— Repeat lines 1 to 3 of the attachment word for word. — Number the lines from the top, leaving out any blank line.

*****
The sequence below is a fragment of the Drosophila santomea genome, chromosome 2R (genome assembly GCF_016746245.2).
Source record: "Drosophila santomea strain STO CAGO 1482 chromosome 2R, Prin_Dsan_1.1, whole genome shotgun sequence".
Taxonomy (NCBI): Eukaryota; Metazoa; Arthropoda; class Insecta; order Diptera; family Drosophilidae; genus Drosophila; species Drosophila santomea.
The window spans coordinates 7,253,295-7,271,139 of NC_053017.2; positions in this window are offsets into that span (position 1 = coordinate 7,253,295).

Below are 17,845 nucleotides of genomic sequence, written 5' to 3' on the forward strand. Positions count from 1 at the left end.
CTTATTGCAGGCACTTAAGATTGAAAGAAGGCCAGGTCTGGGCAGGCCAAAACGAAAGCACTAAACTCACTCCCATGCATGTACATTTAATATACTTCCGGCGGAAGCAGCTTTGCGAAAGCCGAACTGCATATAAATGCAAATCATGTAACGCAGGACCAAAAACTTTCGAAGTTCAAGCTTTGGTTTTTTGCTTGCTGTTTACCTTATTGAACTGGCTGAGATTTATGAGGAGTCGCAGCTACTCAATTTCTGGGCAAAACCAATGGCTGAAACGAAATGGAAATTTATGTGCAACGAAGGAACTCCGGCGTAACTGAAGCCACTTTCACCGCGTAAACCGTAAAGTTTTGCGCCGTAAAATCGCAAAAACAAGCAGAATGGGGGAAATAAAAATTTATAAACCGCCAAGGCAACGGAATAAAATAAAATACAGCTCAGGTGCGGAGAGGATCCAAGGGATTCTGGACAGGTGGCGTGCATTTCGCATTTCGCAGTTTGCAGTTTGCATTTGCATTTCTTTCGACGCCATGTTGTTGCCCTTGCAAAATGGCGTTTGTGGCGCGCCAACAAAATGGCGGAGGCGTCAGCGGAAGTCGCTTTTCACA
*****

The sequence below is a fragment of the Drosophila santomea genome, chromosome 2R (genome assembly GCF_016746245.2).
Source record: "Drosophila santomea strain STO CAGO 1482 chromosome 2R, Prin_Dsan_1.1, whole genome shotgun sequence".
Taxonomy (NCBI): Eukaryota; Metazoa; Arthropoda; class Insecta; order Diptera; family Drosophilidae; genus Drosophila; species Drosophila santomea.